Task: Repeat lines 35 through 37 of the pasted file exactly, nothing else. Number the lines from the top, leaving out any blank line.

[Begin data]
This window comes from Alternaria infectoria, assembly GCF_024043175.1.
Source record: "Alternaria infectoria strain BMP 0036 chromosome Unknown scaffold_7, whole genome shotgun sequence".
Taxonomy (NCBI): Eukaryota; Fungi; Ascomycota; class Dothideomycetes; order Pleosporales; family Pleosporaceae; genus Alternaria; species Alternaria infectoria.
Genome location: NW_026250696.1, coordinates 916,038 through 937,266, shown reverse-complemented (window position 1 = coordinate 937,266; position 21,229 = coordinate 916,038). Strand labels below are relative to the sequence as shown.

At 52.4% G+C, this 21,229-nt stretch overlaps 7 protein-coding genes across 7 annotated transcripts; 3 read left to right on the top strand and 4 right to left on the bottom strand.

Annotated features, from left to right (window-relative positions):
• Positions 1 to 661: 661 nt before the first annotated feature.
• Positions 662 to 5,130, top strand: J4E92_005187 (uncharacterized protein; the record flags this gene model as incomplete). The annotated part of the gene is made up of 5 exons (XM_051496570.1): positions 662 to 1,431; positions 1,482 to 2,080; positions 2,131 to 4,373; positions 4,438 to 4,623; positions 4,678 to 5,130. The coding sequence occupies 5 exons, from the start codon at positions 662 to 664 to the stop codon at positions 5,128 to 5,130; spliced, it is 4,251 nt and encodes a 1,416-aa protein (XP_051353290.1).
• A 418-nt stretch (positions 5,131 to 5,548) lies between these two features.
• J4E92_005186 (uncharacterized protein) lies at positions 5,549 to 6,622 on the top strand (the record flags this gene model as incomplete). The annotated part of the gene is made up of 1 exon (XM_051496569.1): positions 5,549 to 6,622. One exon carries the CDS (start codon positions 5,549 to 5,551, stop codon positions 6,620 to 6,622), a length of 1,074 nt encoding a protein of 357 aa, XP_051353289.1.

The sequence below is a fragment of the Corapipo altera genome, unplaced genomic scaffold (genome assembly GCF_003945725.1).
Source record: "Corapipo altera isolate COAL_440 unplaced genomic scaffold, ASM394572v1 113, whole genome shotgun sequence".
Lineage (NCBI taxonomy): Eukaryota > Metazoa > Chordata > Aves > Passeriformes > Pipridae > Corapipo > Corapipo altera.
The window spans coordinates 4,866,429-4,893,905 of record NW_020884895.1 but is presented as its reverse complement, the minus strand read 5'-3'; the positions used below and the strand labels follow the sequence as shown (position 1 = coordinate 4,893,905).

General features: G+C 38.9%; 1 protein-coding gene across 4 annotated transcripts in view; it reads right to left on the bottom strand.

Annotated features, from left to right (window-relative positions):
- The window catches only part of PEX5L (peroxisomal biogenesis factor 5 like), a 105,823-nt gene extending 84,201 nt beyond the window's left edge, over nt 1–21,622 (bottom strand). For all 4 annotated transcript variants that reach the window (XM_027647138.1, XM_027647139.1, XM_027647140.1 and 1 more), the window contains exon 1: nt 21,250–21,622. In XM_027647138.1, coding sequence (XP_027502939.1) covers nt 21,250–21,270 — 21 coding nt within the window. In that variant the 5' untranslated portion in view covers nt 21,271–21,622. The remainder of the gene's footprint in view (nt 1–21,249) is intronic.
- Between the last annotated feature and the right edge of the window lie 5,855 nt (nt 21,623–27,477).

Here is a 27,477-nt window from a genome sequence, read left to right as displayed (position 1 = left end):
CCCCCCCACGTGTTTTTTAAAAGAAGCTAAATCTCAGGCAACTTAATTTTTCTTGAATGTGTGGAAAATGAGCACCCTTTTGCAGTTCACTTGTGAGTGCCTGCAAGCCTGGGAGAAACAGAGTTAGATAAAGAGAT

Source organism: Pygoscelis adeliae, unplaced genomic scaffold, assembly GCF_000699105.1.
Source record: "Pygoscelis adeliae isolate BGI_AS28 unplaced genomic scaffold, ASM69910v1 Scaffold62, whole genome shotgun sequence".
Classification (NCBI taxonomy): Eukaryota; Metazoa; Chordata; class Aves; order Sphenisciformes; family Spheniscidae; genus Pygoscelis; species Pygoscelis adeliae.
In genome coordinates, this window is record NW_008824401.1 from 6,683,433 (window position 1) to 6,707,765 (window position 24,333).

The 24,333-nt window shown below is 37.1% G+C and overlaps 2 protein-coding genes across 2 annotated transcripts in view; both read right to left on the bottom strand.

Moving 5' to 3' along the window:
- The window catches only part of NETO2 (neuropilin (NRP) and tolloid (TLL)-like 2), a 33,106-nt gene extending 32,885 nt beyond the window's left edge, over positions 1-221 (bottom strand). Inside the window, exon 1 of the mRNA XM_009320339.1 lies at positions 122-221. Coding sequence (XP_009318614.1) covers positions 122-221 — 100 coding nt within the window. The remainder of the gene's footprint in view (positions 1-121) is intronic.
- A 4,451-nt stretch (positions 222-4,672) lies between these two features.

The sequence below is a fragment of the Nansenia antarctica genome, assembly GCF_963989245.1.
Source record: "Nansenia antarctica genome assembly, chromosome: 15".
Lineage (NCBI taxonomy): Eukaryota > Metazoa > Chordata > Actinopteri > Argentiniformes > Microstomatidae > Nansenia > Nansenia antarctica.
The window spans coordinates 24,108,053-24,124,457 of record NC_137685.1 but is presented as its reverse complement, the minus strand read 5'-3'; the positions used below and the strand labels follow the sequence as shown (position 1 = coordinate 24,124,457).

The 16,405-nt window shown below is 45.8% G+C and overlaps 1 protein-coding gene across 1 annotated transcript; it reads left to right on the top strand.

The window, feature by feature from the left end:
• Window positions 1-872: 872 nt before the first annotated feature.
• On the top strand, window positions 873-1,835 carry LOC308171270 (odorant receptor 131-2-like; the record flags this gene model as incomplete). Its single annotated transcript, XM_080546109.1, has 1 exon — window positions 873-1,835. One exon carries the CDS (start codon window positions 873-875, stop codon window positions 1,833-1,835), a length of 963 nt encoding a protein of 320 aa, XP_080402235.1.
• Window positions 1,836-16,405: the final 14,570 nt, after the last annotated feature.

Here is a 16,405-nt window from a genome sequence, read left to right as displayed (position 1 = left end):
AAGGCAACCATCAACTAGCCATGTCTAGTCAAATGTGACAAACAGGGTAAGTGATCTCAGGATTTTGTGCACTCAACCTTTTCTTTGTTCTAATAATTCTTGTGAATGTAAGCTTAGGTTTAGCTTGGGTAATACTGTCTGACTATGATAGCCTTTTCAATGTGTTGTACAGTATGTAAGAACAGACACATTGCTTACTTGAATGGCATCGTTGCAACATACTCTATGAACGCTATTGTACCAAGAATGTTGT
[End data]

• Window positions 1-872: 872 nt before the first annotated feature.
• On the top strand, window positions 873-1,835 carry LOC308171270 (odorant receptor 131-2-like; the record flags this gene model as incomplete). Its single annotated transcript, XM_080546109.1, has 1 exon — window positions 873-1,835. One exon carries the CDS (start codon window positions 873-875, stop codon window positions 1,833-1,835), a length of 963 nt encoding a protein of 320 aa, XP_080402235.1.
• Window positions 1,836-16,405: the final 14,570 nt, after the last annotated feature.